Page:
So, you’ve got your campaigns and ad groups broken out beautifully, with relevant and compelling ad copy and negative keyword lists in place, but are you actively optimising your campaigns for specific audiences?
Google has two basic options when it comes to audiences: observation and targeting. Best practice dictates that you should overlay key audiences onto your campaigns on an observation setting to gather data on their performance.
Then, as you go, you can implement positive or negative bid adjustments where necessary to ensure you’re investing in the right audiences for the products or services that you offer. A good place to start with key audiences typically would be all previous site visitors, people similar to all previous site visitors, all previous converters, and people similar to all previous converters.
Beyond those you can build audiences of people who have visited specific pages of your website to target them with tailored messaging as well as affinity and in-market audiences, which are lists that Google build based on searchers’ interest signals garnered from their activity online.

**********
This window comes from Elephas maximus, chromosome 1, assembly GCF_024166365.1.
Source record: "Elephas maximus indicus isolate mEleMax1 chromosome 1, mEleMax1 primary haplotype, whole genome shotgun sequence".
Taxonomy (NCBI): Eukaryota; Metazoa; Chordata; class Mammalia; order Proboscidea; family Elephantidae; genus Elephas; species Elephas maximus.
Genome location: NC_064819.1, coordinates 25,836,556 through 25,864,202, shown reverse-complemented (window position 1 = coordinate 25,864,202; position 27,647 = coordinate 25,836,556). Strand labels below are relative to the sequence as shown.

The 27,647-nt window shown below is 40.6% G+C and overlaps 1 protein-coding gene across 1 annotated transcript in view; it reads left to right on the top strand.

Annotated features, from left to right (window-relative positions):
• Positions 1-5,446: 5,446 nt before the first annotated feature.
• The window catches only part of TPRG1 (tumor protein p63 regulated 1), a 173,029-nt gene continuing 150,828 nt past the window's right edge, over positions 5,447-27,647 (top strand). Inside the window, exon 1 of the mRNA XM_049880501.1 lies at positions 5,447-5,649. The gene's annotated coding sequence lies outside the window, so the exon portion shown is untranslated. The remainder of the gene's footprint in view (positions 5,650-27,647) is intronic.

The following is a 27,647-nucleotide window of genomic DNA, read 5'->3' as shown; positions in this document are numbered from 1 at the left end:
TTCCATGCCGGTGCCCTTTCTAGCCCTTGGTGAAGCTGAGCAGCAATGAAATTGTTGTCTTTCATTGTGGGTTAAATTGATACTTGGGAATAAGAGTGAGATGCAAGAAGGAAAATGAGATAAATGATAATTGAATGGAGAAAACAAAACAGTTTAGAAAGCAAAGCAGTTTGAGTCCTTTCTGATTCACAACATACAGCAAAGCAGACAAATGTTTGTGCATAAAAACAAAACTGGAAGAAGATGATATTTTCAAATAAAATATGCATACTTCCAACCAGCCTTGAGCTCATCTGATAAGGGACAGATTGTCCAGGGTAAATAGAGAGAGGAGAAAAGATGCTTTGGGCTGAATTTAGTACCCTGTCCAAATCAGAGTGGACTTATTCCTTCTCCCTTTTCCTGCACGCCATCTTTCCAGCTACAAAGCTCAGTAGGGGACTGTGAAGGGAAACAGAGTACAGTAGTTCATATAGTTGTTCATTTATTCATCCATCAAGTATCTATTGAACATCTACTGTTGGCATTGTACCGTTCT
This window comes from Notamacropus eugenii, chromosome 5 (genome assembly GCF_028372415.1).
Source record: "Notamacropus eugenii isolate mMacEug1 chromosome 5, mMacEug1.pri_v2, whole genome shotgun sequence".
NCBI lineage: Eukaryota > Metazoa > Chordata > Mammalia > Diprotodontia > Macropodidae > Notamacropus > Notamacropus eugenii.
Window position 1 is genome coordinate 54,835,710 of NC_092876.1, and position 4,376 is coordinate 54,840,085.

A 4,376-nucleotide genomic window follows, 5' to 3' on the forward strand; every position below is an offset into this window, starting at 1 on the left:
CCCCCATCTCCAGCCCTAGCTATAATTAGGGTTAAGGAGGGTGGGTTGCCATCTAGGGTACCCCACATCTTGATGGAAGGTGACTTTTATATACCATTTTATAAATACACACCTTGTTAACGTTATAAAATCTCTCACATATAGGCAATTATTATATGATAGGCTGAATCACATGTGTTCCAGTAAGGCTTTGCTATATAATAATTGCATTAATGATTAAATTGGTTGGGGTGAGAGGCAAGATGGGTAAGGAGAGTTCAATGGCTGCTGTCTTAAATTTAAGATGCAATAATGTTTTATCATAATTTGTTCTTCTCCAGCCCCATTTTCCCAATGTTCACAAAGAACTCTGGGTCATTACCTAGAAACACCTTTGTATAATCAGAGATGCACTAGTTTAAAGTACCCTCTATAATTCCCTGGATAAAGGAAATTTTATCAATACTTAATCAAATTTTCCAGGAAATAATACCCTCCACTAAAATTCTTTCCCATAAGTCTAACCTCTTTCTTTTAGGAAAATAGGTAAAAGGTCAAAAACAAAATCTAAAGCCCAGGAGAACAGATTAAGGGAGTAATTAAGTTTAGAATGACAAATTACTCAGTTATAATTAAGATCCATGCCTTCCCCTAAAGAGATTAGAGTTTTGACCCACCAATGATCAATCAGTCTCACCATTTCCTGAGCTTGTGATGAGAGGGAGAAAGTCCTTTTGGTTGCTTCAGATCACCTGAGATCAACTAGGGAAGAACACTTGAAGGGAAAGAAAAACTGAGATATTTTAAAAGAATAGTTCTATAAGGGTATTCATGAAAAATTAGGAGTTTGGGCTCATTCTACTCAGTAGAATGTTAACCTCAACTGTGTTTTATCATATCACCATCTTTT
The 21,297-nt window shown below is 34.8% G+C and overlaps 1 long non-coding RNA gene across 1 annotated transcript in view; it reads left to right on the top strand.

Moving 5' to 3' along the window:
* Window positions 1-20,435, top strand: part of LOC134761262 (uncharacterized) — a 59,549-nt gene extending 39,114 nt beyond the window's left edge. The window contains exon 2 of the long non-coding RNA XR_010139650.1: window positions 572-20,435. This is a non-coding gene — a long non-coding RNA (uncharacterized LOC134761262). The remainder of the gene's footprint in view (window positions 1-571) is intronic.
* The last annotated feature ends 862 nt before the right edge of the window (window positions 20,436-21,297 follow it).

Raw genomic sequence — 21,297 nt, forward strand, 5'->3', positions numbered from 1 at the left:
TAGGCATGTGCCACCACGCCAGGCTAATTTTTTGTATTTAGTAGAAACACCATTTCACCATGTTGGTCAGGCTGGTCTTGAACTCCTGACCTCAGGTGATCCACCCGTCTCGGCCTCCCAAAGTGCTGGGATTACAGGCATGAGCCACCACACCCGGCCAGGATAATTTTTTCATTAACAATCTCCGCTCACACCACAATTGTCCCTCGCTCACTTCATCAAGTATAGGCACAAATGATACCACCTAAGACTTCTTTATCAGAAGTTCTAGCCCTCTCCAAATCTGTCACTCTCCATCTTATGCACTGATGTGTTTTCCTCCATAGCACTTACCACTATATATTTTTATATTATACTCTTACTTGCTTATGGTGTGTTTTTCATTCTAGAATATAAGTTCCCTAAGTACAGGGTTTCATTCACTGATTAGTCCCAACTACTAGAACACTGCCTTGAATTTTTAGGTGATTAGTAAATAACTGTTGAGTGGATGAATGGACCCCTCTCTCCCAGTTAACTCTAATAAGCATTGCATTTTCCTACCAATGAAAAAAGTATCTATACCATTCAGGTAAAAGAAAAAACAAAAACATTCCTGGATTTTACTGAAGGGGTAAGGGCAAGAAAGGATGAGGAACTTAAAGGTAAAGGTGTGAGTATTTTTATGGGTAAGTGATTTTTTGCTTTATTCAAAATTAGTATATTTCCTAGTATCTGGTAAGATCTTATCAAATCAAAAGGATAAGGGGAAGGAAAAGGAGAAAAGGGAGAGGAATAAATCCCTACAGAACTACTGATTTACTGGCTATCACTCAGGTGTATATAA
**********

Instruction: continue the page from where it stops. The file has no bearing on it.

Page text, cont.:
Read our other blog post on the top applications of these audiences in PPC by our in-house audience guru.
6. Not using device bid modifiers
Similar to optimising your campaigns using audiences to reach the right people, bid modifiers at a device level grant you more control over how much you pay for a conversion by device. Some sectors would expect to see a much higher cost per conversion on mobile devices - law, for example.
This is because people would typically be clicking through on their mobiles or tablets simply to browse or research, before then converting on desktop. Other industries, say airport parking, present a quicker and easier decision, and a transaction that most people would be happy to complete on a mobile device.